Ways to Teach our Children Good Money Management Skills

This wonderful post was submitted by a “Raining Hot Writer” (read more about how you can write a frugal and helpful article and get paid for it here). Thanks, Bobbie….I love all these unique ways to help Children learn about money!
We strive to be wise with our money and practice it in many ways. However, sometimes we fall short in helping our children learn the wisdom of our ways.  Yes, they learn by example, but there are also practical ways to teach them.  Here are just a few examples that you may want to implement into your own lives.
1. Instead of giving them a general set allowance each week,  create a set amount of money for each chore that they complete in the week.  You decide what their minimum chores would be for the week and also what their minimum allowance would be as well. You also decide what their maximum chores would add up to as well.  This teaches children the pride of earning their cash per chore rather than earning a set amount no matter how little or much they do in the week.
2. When they have a birthday or receive money of any kind you can teach them the importance of savings by allowing a certain percentage to always go to their savings account at the bank, no questions asked. If you are trying to teach them the importance of 10% tithing , you could in addition, set aside that amount to drop into the offering plate on Sunday.  Show them the balance of their savings account each time to get them excited to see their money growing.  Give them goals on what they would like to purchase with their savings.
3. Instead of giving material gifts, how about the gift of a savings bond?   Children may not appreciate this in their younger years, but when they are older, they will thank you ten-fold and teach them the valuable lesson of patience with watching money grow.  You could even ask your children if they would like to buy a savings bond from the money they have in their savings account.  The possibilities are endless.
4. When going to an big event such as the Circus, be specific with your children on the amounts you would like to spend and stick to that. This teaches them the value of items as well as teaches them not to spend on demand and foolishly.  Teach them good habits and a healthy awareness.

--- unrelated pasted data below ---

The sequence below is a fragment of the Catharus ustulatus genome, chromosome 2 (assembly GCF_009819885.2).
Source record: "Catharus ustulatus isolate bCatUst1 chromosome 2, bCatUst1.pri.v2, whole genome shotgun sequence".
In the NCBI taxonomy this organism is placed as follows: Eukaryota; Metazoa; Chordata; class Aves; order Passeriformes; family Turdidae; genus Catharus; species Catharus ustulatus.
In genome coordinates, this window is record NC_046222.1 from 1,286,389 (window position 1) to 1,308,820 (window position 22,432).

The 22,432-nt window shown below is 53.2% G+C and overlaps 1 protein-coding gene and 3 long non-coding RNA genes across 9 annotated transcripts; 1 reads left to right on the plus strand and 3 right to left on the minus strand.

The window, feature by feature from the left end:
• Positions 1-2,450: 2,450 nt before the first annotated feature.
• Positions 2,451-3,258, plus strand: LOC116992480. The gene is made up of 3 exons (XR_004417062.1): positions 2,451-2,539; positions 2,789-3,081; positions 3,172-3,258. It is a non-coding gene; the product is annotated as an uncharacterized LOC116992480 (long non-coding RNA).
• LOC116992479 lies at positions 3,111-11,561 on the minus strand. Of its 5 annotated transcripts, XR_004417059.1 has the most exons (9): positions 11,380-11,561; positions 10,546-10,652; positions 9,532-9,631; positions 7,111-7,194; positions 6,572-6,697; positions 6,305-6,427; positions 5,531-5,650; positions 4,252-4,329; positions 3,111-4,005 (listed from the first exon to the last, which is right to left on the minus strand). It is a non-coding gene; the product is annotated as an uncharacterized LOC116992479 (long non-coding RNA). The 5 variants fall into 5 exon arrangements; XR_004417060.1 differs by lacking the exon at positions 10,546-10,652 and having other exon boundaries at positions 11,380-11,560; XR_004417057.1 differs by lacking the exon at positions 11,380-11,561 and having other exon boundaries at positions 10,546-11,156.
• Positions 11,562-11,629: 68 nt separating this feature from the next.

And who knows your children may be stock-brokers by the time they reach age 3… wishful thinking I know.
Happy Frugal Parenting!
Image by Timeout Kids.


  1. My parents did this. They would give me a certain amount of money for every chore. And when it came to gifts, they would buy me my birthday presents and christmas presents. But would put saving bonds in my easter basket and along with my valentines day gifts. They would buy these in small amounts and when i was getting 2-4 a year, now they have really started to add up! 🙂

  2. Great article! We have just adopted “don’t do for children what children can do for themselves” at our house, and I feel like money management goes right along with things like chores, getting oneself dressed, etc. Involving children in what you are already doing makes them feel like a part of the family, and that is what every child truly wants: to belong.

  3. Great article. Another great way you can also contribute is to open what is called a 529 Plan is the best way to save for your kid’s college. 529 plans — aka college-savings plans — allow you, a relative or a friend to put money aside as an investment for a child’s college education. The money grows tax free and is spent tax free for eligible college expenses such as tuition, books and fees.

  4. Great idea! I love anything that can help me teach my kid values (of any kind)!

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